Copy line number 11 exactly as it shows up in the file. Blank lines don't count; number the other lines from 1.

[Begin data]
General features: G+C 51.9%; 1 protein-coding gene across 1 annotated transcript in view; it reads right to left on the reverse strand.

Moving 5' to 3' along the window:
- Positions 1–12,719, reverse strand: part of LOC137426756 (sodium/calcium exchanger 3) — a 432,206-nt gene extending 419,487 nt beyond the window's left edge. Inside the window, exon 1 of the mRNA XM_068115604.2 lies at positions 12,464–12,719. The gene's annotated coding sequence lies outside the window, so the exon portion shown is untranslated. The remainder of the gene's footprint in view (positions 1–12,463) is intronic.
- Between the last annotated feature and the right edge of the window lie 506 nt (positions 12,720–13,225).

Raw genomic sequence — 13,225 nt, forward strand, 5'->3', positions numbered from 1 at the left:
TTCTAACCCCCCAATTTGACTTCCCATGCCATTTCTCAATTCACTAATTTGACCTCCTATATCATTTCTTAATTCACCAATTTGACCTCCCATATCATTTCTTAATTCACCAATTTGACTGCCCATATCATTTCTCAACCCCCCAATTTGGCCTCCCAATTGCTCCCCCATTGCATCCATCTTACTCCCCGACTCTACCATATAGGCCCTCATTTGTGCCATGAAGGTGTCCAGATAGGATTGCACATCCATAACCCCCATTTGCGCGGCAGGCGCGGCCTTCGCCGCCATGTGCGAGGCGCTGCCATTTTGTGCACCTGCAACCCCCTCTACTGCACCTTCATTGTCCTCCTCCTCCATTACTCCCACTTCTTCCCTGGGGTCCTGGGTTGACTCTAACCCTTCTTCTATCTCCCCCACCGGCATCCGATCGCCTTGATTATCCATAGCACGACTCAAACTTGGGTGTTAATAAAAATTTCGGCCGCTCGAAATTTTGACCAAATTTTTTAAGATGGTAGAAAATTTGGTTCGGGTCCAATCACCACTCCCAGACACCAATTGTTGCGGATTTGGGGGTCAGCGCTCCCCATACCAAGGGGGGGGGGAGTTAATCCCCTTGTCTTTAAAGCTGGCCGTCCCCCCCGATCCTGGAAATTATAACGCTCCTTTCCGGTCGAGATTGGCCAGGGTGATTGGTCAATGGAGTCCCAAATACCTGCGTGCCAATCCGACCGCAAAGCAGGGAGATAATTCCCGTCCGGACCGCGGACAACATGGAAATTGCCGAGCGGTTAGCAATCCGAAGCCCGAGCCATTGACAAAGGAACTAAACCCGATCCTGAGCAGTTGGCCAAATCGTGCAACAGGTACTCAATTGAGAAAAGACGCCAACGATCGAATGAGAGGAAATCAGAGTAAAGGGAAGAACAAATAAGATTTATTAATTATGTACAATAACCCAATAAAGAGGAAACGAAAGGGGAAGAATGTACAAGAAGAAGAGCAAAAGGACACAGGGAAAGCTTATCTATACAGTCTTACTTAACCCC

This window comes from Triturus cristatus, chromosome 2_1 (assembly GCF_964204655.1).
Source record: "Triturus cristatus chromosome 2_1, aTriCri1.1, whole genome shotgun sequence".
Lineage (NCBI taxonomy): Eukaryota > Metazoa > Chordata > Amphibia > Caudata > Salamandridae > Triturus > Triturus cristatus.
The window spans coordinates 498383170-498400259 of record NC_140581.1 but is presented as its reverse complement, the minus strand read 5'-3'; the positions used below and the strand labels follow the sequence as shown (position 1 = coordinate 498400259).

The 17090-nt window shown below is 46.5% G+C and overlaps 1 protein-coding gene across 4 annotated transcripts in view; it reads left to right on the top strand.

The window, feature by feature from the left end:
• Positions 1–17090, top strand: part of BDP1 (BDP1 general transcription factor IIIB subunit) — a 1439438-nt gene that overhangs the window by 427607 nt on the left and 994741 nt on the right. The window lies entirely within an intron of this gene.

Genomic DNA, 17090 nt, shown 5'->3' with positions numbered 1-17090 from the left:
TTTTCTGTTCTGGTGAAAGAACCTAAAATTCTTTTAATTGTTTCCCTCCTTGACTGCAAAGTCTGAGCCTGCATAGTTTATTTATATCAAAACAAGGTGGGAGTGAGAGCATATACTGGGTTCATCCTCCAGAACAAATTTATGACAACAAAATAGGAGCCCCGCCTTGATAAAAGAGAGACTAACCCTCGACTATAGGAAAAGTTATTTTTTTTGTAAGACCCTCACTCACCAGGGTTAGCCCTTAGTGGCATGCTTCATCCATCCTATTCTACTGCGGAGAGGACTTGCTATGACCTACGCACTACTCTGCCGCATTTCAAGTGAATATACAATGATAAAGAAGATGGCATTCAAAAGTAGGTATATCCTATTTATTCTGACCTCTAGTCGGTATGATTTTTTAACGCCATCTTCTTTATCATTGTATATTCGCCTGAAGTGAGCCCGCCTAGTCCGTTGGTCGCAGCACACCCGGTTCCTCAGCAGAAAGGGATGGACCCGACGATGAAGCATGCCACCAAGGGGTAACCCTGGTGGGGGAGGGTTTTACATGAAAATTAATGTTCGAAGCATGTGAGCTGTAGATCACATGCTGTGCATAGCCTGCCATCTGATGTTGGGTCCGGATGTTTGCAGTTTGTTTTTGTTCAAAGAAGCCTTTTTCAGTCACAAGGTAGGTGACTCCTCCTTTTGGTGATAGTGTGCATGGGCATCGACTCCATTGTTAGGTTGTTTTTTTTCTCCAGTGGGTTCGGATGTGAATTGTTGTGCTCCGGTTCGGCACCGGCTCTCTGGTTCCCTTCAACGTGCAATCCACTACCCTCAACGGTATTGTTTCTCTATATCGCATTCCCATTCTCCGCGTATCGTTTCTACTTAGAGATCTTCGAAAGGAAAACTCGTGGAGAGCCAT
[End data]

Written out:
The 17090-nt window shown below is 46.5% G+C and overlaps 1 protein-coding gene across 4 annotated transcripts in view; it reads left to right on the top strand.